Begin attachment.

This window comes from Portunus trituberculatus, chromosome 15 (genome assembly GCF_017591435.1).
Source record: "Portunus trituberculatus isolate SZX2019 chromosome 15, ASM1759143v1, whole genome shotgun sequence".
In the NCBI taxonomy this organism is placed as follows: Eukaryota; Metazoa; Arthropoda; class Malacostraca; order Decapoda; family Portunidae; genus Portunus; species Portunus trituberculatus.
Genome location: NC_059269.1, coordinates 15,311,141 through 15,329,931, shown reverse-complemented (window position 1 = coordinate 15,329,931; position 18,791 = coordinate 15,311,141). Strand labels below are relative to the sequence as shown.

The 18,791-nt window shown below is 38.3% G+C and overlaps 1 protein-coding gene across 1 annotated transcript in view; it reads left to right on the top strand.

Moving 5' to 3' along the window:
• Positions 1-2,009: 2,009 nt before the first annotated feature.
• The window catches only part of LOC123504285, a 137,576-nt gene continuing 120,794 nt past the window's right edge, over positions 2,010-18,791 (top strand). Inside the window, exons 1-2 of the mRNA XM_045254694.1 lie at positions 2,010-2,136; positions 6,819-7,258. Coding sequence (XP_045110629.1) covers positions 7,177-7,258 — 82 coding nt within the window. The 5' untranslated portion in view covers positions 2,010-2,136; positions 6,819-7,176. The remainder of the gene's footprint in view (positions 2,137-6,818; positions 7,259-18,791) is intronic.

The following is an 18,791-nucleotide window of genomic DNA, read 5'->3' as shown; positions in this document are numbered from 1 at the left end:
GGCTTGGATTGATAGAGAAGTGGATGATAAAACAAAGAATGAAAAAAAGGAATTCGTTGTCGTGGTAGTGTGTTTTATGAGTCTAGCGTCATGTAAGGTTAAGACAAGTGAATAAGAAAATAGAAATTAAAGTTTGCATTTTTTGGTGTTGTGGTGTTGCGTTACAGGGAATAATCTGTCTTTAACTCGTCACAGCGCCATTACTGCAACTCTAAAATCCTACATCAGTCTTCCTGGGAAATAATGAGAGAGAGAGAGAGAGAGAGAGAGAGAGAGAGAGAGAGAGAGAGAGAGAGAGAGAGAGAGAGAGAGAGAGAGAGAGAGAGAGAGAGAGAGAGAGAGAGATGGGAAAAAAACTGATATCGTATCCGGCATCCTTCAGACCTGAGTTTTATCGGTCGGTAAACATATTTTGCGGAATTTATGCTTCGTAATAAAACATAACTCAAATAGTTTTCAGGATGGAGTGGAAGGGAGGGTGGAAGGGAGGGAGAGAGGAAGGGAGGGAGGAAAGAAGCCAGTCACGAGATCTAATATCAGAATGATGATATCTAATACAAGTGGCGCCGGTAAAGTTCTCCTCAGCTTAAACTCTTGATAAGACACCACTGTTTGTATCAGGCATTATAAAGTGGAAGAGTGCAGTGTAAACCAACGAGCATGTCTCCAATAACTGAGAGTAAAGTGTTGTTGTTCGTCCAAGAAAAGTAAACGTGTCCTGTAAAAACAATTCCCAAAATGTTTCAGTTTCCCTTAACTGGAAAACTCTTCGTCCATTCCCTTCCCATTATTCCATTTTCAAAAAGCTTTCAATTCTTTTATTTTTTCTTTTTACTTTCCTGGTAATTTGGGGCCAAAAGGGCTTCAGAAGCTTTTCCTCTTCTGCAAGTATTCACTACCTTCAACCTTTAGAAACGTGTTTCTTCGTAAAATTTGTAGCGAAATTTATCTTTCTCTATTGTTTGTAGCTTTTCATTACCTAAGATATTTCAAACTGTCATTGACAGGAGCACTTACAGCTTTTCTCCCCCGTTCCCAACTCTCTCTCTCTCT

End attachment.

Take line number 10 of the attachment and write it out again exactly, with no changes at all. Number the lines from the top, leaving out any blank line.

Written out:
GGCTTGGATTGATAGAGAAGTGGATGATAAAACAAAGAATGAAAAAAAGGAATTCGTTGTCGTGGTAGTGTGTTTTATGAGTCTAGCGTCATGTAAGGTTAAGACAAGTGAATAAGAAAATAGAAATTAAAGTTTGCATTTTTTGGTGTTGTGGTGTTGCGTTACAGGGAATAATCTGTCTTTAACTCGTCACAGCGCCATTACTGCAACTCTAAAATCCTACATCAGTCTTCCTGGGAAATAATGAGAGAGAGAGAGAGAGAGAGAGAGAGAGAGAGAGAGAGAGAGAGAGAGAGAGAGAGAGAGAGAGAGAGAGAGAGAGAGAGAGAGAGAGAGAGAGAGAGATGGGAAAAAAACTGATATCGTATCCGGCATCCTTCAGACCTGAGTTTTATCGGTCGGTAAACATATTTTGCGGAATTTATGCTTCGTAATAAAACATAACTCAAATAGTTTTCAGGATGGAGTGGAAGGGAGGGTGGAAGGGAGGGAGAGAGGAAGGGAGGGAGGAAAGAAGCCAGTCACGAGATCTAATATCAGAATGATGATATCTAATACAAGTGGCGCCGGTAAAGTTCTCCTCAGCTTAAACTCTTGATAAGACACCACTGTTTGTATCAGGCATTATAAAGTGGAAGAGTGCAGTGTAAACCAACGAGCATGTCTCCAATAACTGAGAGTAAAGTGTTGTTGTTCGTCCAAGAAAAGTAAACGTGTCCTGTAAAAACAATTCCCAAAATGTTTCAGTTTCCCTTAACTGGAAAACTCTTCGTCCATTCCCTTCCCATTATTCCATTTTCAAAAAGCTTTCAATTCTTTTATTTTTTCTTTTTACTTTCCTGGTAATTTGGGGCCAAAAGGGCTTCAGAAGCTTTTCCTCTTCTGCAAGTATTCACTACCTTCAACCTTTAGAAACGTGTTTCTTCGTAAAATTTGTAGCGAAATTTATCTTTCTCTATTGTTTGTAGCTTTTCATTACCTAAGATATTTCAAACTGTCATTGACAGGAGCACTTACAGCTTTTCTCCCCCGTTCCCAACTCTCTCTCTCTCT